Big HardWare Problem... HEEEELP !!!

Discussion in 'General Hardware' started by anonymo, Aug 23, 2002.

  1. anonymo

    anonymo Guest

    I bought recently a WD 120 Gig hard disk... And 8 megs of cache... I was happy with it... BUT...*

    I partitioned it in three partitions... And when I tried copying large files from one partition to another... PROBLEMS people... It is REALLY REALLY slow !!!!!!!!!!!!!!!!!

    While my old hard disk did this very fast... this new one is taking ages...

    Questions :

    Does NTFS or FAT32 make a difference ?

    Does putting it on MAster or SLAVE make a difference ?

    And on what IDE CAble/Nappe position should I put it... The second one or the one at the top ?

    thanks for any help provided.
  2. [CpK]Bastid

    [CpK]Bastid Guest

    depends if its a master or slave drive

  3. anonymo

    anonymo Guest

    Can you be more specific ?

    What is FAT32 better at than NTFS and vice versa ? (I have LARGE files, over 1gig).

    My hard disk is ALONE... on which nappe/cable should I put it and on which settings ?

    And once I bring a second hard disk in. On which Nappe/cable setting should I put it ?
  4. stuy_b

    stuy_b Guest

    NFTS, is more reliable (better file recovery when it all goes tits up!) is more secure, security can be set per file, whereas FAT32 has no security/recovery. But NTFS is slightly slower....marginal speed diference though (despite what others may say).

    Plug the HDD into the last plug (top one) of the lead, usually black connector, blue connector at other end goes on motherboard IDE plug. Make sure your using proper ATA100 cables too btw. they are very thin compared to a standard IDE cable.

    Set the drive as Master (jumper on back of HDD) plug the 2nd HDD to the middle plug on the cable (usually grey) set it as SLAVE.

    Have both HDDs on 1 IDE port, and any CD drives on your 2nd IDE port
  5. icerabbit007

    icerabbit007 Guest

    working at a computerstore I've learned about the wd specials that they are:
    - running very hot;
    - running slow when jumpered the stock way. If you are planning to run this drive as master, you must remove all jumpers (the old fashion wd way).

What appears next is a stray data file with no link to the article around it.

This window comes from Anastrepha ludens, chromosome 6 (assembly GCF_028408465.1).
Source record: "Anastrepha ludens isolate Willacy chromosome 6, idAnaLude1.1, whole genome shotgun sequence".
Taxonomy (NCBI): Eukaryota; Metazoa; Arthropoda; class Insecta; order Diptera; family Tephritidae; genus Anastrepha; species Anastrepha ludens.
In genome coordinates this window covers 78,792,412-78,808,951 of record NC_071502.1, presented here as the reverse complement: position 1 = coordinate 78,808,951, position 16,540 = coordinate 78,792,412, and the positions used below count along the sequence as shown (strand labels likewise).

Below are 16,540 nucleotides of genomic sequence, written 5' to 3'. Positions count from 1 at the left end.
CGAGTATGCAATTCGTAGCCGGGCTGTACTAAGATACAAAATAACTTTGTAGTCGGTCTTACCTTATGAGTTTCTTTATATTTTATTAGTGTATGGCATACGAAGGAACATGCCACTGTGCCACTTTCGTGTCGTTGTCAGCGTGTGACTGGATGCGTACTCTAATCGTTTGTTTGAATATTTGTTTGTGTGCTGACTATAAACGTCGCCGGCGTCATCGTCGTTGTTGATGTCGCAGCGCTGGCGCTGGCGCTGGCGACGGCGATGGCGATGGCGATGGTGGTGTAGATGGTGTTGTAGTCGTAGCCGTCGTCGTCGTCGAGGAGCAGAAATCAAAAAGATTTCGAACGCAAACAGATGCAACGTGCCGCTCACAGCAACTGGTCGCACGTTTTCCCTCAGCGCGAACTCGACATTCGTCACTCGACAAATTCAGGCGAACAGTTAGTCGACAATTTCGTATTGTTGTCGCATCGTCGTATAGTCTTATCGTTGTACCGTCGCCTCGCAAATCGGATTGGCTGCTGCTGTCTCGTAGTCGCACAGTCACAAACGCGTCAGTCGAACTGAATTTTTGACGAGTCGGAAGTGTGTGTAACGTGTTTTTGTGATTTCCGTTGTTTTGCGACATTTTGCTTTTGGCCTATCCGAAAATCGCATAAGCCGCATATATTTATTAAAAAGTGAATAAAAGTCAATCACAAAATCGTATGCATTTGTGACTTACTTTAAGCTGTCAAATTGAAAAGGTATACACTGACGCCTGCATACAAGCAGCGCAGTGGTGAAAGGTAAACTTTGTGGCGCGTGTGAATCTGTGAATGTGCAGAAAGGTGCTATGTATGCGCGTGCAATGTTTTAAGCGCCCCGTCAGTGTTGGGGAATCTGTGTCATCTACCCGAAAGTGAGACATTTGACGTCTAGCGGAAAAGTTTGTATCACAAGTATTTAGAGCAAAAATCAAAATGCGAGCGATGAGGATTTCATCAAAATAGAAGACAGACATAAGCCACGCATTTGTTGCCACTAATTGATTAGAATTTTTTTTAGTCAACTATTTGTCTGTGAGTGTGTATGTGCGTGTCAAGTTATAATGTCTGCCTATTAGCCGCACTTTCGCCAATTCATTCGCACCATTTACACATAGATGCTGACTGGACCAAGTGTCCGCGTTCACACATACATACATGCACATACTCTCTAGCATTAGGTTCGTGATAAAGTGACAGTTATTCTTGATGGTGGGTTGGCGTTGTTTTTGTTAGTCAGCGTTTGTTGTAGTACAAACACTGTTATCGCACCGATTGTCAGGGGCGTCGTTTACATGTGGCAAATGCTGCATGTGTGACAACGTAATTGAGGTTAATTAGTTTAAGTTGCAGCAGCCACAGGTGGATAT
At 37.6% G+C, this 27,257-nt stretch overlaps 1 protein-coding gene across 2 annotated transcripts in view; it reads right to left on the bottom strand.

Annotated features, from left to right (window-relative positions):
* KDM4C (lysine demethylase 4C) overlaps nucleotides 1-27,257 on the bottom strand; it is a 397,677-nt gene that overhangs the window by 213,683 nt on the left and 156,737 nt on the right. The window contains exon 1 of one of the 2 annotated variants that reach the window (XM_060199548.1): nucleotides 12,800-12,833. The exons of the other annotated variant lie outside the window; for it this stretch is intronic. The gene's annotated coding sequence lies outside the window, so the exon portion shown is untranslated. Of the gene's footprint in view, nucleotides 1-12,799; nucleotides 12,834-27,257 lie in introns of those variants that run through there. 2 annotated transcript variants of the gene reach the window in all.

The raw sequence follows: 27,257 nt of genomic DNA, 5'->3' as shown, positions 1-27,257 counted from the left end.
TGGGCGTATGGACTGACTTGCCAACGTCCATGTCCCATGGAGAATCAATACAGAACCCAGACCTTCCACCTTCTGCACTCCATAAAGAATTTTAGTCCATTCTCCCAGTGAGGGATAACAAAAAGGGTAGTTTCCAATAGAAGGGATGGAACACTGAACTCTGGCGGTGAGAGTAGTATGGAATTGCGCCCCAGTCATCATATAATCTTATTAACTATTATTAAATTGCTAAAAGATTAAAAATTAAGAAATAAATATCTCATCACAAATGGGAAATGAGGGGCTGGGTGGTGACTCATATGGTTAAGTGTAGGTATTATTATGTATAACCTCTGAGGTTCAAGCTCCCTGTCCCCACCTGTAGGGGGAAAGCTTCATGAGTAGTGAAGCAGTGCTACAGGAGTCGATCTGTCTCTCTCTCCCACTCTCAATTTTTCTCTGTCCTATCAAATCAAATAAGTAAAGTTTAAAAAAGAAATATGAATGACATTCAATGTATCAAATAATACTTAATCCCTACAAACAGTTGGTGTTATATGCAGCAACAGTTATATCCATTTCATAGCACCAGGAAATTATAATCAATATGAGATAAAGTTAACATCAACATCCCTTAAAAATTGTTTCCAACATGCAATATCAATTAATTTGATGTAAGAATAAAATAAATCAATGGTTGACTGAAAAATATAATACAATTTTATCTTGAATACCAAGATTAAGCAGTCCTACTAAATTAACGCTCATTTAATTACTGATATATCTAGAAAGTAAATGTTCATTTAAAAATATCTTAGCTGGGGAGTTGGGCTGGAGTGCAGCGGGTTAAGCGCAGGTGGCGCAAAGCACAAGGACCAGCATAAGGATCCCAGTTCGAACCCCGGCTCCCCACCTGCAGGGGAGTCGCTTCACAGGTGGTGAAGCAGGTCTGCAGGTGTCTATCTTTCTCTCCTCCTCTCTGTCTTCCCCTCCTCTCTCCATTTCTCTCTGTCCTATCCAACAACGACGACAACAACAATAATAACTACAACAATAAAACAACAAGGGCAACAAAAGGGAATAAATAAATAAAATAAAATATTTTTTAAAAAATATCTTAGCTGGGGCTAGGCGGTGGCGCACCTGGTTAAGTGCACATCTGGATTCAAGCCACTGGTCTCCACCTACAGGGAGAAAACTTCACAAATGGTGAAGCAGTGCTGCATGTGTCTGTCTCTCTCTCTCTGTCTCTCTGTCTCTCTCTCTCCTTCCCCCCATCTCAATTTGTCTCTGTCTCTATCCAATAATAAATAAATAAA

Also it can mean that your hard drive is defective. You can check this with a program on the wd site.

  6. anonymo

    anonymo Guest

    I was told to plug them the opposite way, because master should be closer to the motherboard connector, which means the middle connector.

    what do you think ? Isn't it the same as CD-ROM/CD Writers combination ?
  7. gonaads

    gonaads Beware the G-Man Political User Folding Team

    Here is a visual:


    Make sure the Cable is an ATA 66/100 3 connector Ribbon Cable (very important).

    Connectors are color coded to the ATA standard: The blue end connects to your controller, the black end attaches to your master and/or single drive, and the gray connects to a second slave drive.
  8. icerabbit007

    icerabbit007 Guest

    alway's put the master hard drive at the end of your ata-cable. Is your dma on under windows? and have you installed the latest busmastering drivers of your motherboard?
  9. dave holbon

    dave holbon Moderator

    London England
    What programme did you use to partition the drive and what file systems did you format the partitions?
  10. allan

    allan Guest

    When you say your old drive was very fast, do you mean between partitions or could it have been from one folder to another on the same partition? If the former, large files take a little time....but if you're saying the new one is slower I'm not sure why it should be a big difference. If the latter, you aren't really moiving the files just pointers, so the "transfer" is almost instantaneous.
  11. anonymo

    anonymo Guest

    I made the partitions with WinXP Pro... Which I am guessing is a ****** up software...

    I am using NTFS on both partitions... By the way, anyone know why Win XP PRO leaves an unpartitionned 8 megabytes free space ? Whatever you do, it stays there and I just leave it because I don't need a 8 megabyte partition.

    Also, when I rmoved my second hard disk, hoping that the system partition would return to the "C" letter... Well, it didn't, stayed on F:.... So now I'm stuck with this letteR.

    And lastly... Anyone know the configuration of the CDROM drives ? I have the writer as MASTER, and on the last pin connector, on UDMA and the CDROM reader on slave, on the middle connector and set as PIO only. Any advices on this ?